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A slide trumpet is a trumpet with a sliding mechanism which is used to change the note produced by the instrument. This is different from an ordinary trumpet because it does not operate using valves and therefore allows more precise alterations in pitch. The slide trumpet is very similar to the soprano, or high-pitched, trombone. They were first developed in the Renaissance era, and actually were invented before the trombone was. Slide trumpets were the first type of trumpet used in Christian churches.
In terms of appearance, the slide trumpet is very similar to the trombone, featuring a large bell on one side and a sliding bar on the other. The mouthpiece is located on the back of the instrument, connected to the outer side of the sliding mechanism. Metallic tubing is used for the instrument’s construction, and the slide mechanism is roughly rectangular in shape, with a curved side at the front end. Horizontal bars connect the two long sides of the sliding mechanism towards the mouthpiece, and the front bar is moved by the player to adjust the pitch produced by the instrument.
Trumpets are members of the brass family of instruments, along with other instruments such as the tuba and the trombone. Sound is produced on a brass instrument by the player vibrating his or her lips into the mouthpiece and pushing air through the tubing. Trumpets produce notes that are pitched higher than on any other brass instrument. The slide trumpet is most similar in operation and pitch to a soprano trombone. Most brass instruments, including the slide trumpet, are in the key of Bb.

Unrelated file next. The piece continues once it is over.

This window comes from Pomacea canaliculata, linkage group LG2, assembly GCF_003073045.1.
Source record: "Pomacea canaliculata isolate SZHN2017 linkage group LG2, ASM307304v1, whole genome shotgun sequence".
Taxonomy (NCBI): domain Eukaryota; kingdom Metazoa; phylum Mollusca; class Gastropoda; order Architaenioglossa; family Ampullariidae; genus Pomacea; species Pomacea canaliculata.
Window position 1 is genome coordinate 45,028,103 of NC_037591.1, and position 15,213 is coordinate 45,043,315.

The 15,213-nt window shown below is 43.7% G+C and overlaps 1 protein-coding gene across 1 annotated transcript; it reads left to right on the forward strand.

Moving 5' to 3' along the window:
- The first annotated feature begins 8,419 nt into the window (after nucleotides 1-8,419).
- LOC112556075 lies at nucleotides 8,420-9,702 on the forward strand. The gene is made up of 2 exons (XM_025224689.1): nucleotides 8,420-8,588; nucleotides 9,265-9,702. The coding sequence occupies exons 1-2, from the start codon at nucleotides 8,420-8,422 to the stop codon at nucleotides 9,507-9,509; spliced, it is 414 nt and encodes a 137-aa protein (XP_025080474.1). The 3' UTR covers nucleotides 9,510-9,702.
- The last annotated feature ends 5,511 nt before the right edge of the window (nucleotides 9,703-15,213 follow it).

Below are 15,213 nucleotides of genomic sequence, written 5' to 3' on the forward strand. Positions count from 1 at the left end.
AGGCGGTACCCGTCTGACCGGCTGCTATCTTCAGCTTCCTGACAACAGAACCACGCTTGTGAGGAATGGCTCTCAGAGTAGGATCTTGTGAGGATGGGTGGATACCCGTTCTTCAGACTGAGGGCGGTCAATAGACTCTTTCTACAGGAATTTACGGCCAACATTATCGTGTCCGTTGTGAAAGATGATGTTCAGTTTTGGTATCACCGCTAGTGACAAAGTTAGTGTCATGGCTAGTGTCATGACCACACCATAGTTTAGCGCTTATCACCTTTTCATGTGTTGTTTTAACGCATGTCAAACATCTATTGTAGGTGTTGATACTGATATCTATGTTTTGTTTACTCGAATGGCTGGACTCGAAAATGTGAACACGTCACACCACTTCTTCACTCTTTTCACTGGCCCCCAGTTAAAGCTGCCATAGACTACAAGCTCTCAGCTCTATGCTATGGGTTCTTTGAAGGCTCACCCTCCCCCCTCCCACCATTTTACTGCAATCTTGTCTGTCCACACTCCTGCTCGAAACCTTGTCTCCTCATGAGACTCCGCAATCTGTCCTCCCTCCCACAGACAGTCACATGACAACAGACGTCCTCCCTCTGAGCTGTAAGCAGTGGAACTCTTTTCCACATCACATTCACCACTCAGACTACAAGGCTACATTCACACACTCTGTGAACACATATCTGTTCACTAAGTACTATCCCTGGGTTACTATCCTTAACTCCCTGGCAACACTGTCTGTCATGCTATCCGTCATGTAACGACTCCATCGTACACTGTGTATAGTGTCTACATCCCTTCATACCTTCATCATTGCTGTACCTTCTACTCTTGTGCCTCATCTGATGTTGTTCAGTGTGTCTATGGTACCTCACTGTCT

The inclusion of the slide mechanism on the slide trumpet increases the chromatic range of the instrument. Ordinary trumpets have valves, which are pressed in different combinations in order to produce different notes. This only allows for changing the pitch produced by the instrument in set increments. A slide allows the instrument to play more of the chromatic scale, which includes all of the notes. Therefore, a slide trumpet can produce more notes than an ordinary trumpet.
Historically, the slide trumpet has been traced to the Renaissance period, around the late 14th to the early 15th centuries. The original instruments were reputedly very difficult to play, and the slide only provided a very insignificant change in pitch — making it unsuitable for most songs. This historical information is hotly debated, however, because no instruments survive from the period.